Few subjects have attracted more attention in medical circles since the beginning of the war than the war neuroses. Each belligerent nation has been confronted with the problem of caring for large numbers of soldiers afflicted with marked nervous manifestations resulting from the strain of war.
The careful consideration of this form of nervous and mental instability was found to be of military as well as of medical importance. The military authorities wished to know how this condition might be prevented, what percentage of men would be cured and how soon, and to what degree an individual was responsible for his actions while he was so afflicted.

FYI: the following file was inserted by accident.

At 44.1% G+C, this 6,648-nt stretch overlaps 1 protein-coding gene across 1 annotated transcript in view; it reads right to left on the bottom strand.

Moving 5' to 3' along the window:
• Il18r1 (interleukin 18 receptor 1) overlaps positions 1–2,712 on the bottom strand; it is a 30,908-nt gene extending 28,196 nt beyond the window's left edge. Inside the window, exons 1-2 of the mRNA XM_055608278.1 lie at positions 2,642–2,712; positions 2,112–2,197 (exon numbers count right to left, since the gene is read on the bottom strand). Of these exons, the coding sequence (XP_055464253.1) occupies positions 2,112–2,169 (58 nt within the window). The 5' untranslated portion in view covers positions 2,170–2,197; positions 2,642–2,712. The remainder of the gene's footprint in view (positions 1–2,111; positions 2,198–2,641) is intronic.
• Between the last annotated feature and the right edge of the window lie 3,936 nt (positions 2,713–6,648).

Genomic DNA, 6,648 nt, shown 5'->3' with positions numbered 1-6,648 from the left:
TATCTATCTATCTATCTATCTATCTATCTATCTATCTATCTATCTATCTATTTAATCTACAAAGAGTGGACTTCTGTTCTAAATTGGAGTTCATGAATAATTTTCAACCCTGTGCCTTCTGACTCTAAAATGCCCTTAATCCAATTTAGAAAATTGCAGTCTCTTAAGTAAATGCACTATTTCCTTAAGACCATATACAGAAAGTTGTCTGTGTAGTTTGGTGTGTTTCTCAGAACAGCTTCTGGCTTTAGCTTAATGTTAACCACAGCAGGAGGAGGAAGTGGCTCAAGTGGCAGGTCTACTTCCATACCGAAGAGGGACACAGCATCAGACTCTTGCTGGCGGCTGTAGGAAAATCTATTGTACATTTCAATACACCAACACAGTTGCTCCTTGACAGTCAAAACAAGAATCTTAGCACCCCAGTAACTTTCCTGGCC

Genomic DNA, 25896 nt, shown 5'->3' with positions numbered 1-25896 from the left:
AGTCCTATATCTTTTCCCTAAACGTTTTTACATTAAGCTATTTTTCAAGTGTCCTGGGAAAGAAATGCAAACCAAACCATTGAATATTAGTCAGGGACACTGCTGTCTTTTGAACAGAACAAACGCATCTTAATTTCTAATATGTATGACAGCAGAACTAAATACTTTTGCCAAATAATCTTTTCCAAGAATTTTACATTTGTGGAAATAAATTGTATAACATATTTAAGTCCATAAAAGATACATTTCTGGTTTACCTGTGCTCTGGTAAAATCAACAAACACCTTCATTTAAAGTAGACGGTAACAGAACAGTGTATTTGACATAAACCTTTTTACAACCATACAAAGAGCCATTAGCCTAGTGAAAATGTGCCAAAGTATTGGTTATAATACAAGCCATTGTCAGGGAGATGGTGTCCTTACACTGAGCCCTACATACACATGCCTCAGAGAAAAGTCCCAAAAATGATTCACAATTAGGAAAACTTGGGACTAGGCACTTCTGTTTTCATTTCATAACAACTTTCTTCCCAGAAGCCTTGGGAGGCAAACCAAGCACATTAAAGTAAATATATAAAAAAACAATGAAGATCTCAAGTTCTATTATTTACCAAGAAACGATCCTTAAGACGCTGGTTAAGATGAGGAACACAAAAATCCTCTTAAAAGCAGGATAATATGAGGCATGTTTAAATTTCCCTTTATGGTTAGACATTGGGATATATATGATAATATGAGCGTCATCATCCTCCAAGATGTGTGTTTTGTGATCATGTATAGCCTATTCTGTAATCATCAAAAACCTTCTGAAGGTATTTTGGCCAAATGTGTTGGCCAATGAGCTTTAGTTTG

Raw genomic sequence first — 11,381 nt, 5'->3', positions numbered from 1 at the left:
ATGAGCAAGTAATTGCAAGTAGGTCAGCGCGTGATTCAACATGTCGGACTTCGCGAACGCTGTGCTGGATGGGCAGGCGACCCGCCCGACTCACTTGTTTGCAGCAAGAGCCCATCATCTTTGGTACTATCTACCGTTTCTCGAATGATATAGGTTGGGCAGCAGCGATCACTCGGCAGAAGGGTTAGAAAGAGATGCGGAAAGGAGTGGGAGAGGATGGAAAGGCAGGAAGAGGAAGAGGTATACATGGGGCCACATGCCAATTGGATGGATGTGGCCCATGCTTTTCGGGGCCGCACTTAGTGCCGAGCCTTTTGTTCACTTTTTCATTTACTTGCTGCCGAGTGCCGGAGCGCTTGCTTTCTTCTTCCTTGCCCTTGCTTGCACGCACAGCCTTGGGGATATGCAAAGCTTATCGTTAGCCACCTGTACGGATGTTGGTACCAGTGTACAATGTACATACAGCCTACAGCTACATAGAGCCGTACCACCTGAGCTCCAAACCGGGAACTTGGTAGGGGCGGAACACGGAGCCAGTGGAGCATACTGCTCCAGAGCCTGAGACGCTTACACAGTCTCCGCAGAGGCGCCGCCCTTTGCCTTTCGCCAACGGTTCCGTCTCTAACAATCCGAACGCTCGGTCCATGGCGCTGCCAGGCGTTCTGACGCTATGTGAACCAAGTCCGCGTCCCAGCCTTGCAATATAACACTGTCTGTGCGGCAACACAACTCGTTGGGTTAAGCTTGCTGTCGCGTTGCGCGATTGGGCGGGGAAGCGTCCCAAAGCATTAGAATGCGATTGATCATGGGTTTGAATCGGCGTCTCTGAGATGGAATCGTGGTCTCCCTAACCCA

The armed forces of the United States must now, by force of circumstances, consider the same problem, and while much has been written concerning this matter, I believe that a description of how the condition is actually cared for in the English army